the peelings with a sharp paring knife, but if the potatoes are to be
cooked with the skins on, scrub them thoroughly with a vegetable brush
in order to remove all dirt. Put to cook in a sufficient amount of
boiling salted water to cover well, and cook until the potatoes are
tender enough to be easily pierced with a fork. Usually the kettle in
which potatoes are cooked is covered, but if desired they may be cooked
in an uncovered vessel. When done, drain the water from the potatoes and
serve at once or use for some of the other methods of preparation.

[Illustration: FIG. 15]

76. MASHED POTATOES.--If mashed potatoes are prepared properly, they are
much relished by the majority of persons. However, to be most
satisfactory, they should be cooked long enough not to be lumpy and
then, after being mashed and softened with milk, they should be beaten
until they are light and creamy.

Peel the desired number of potatoes and boil them according to the
directions given in Art. 75. When they are tender, remove them from the
fire and drain off the water. Mash the potatoes with a wooden or a wire
potato masher, being careful to reduce all the particles to a pulpy mass
in order to prevent lumps. However, the preferable way to mash them is
to force them through a ricer, when they will appear as shown in Fig.
15, for then, if they are thoroughly cooked, there will be no danger of
lumps. When they are sufficiently mashed, season with additional salt, a
dash of pepper, and a small piece of butter, and add hot milk until they
are thinned to a mushy consistency, but not too soft to stand up well
when dropped from a spoon. Then beat the potatoes vigorously with a
large spoon until they become light and fluffy. Serve at once.

77. BAKED POTATOES.--A very nutritious vegetable dish results when
potatoes are baked. For this method of cooking potatoes, those of medium
size are better than large ones; also, if the potatoes are uniform in
size, all of them will bake in the same length of time. It is well to
choose for baking, potatoes that are smooth and unblemished, in order
that they may be prepared without cutting the skins. As the starchy
particles of the potato are cooked by the heated water inside the
potato, the cooking cannot be done so successfully when the skin is cut
or marred, for then the water will evaporate.

Prepare the potatoes by scrubbing them thoroughly; then place them on a
shallow pan and set them in the oven or place them directly on the oven
grate. The temperature of the oven is important in baking potatoes. If
it is too hot, the skins of the potatoes will become charred, and if it
is not hot enough, too long a time will be required for the baking. The
temperature found to produce the best results is about 400 degrees
Fahrenheit, or the same as that for the baking of bread. Turn the
potatoes once or twice during the baking, so that they will bake evenly.
Allow them to bake until it is possible to pierce them to the center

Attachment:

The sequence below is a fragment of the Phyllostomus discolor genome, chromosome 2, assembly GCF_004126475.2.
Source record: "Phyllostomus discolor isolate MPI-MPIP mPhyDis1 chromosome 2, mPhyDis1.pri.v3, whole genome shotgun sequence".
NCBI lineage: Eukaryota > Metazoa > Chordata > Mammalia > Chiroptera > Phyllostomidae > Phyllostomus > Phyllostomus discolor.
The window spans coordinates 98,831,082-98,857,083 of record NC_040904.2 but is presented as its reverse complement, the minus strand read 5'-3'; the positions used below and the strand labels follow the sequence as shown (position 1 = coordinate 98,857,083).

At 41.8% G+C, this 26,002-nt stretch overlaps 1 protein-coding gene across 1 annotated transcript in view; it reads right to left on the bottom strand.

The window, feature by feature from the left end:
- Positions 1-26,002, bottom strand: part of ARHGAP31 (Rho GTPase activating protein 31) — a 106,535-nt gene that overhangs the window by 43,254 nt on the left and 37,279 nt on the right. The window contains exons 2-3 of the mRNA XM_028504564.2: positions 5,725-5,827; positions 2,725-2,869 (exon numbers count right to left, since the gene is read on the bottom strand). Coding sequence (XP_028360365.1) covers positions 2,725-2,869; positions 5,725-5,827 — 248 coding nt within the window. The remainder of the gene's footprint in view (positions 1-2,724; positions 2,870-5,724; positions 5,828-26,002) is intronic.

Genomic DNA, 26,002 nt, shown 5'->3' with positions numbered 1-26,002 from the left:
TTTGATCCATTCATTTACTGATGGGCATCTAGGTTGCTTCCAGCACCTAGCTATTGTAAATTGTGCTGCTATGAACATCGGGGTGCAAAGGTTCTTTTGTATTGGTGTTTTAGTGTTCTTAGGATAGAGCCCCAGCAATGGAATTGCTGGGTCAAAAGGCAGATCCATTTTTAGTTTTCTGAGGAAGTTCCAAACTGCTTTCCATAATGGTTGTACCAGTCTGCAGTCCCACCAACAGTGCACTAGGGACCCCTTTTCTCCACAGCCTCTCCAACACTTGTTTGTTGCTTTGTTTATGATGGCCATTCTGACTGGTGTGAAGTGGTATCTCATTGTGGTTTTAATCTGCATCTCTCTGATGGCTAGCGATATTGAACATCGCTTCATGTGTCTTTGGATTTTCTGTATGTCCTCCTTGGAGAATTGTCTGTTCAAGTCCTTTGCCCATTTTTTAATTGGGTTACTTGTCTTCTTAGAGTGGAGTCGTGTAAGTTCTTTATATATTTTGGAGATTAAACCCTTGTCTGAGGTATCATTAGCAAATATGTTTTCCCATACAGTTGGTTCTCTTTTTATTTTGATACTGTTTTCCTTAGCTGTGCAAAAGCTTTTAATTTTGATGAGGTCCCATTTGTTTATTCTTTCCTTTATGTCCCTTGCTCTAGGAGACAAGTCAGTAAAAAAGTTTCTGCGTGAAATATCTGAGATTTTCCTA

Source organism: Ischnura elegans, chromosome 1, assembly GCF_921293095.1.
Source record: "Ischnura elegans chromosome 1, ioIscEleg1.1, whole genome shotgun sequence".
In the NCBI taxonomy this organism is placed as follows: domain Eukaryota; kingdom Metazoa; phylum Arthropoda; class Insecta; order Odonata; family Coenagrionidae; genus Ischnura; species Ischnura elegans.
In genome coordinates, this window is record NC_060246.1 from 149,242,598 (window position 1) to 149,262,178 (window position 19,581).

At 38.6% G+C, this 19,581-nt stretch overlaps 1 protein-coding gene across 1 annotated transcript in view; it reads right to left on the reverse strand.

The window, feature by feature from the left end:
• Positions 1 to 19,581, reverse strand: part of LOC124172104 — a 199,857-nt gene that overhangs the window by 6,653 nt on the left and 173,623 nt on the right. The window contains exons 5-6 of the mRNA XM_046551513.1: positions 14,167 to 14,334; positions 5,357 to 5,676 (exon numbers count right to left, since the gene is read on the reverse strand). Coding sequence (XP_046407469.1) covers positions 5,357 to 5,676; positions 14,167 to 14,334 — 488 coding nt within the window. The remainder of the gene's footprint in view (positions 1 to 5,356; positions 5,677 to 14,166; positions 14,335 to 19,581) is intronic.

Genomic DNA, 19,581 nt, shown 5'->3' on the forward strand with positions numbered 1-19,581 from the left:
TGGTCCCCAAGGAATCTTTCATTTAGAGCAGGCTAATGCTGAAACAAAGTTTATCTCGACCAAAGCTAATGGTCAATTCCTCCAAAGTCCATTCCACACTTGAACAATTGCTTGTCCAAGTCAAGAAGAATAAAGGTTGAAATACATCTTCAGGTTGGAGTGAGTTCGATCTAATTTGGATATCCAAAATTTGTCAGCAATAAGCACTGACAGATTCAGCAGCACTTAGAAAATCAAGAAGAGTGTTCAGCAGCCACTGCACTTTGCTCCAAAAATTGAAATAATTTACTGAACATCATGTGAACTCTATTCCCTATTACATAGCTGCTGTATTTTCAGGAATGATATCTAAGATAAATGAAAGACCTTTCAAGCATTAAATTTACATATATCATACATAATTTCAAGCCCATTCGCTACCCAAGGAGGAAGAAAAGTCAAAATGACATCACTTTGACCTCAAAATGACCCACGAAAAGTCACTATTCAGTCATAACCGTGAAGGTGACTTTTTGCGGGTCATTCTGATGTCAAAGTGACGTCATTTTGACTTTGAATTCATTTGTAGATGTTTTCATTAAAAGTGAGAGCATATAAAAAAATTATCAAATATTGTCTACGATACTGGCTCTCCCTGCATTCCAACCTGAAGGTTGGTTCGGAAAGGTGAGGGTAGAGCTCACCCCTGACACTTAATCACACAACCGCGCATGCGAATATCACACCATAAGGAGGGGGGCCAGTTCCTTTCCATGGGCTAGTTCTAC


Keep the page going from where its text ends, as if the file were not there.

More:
with a fork or they are soft enough to dent easily when pinched with the
tips of the fingers. The latter is the preferable test, for when the
potato is pierced, so much of the moisture is lost that it is not likely
to be of the best quality when served. Upon removing from the oven,
serve at once. Baked potatoes become soggy upon standing. If desired,
they may be rolled to soften the contents of the shell and then cut open
on one side, and pepper, salt, and paprika put into the potato.

The length of time required for baking potatoes is usually 10 to 15
minutes longer than is necessary to cook potatoes of the same size in
water. However, the time for baking may be decreased by boiling the
potatoes for about 5 minutes before they are put in the oven. In such an
event, the boiling and the baking should be accomplished in about
35 minutes.

78. STUFFED POTATOES.--An attractive way in which to serve baked
potatoes is shown in Fig. 16. After the potatoes are thoroughly baked,
the contents are removed, treated as mashed potatoes, and then stuffed
into the shells and set in the oven to brown for a few minutes. When
something different in the way of potatoes is desired, stuffed potatoes
should be tried.

Bake the desired number of potatoes until tender. Remove from the oven,
cut through the skin of each from end to end with a sharp knife, and
scrape out the contents of the shell. Mash the pulp according to the
directions given in Art. 76. Then fill the shells with the mashed
potatoes, allowing the surface to stand up roughly, as shown, instead of
smoothing it down. Dot each with butter, sprinkle a little paprika over
the tops, and replace in the oven. Bake until the surface is nicely
browned and then serve at once.

[Illustration: FIG. 16]

79. BROWNED POTATOES.--While not so easy to digest as boiled or baked
potatoes, browned potatoes offer an opportunity for a change from the
usual ways of preparing this vegetable. They may be prepared on the
stove or in the oven, but when browned in the oven the surface is more
likely to be tough.

Boil the desired number of potatoes, and when they are sufficiently
tender, drain off the water. If they are to be sautéd on the stove, melt
a small amount of fat in a frying pan, and place the cooked potatoes in
it. Sauté until brown on one side, then turn and brown on the other.
Season with additional salt, if necessary, and serve.

In case it is desired to brown them in the oven, put the boiled potatoes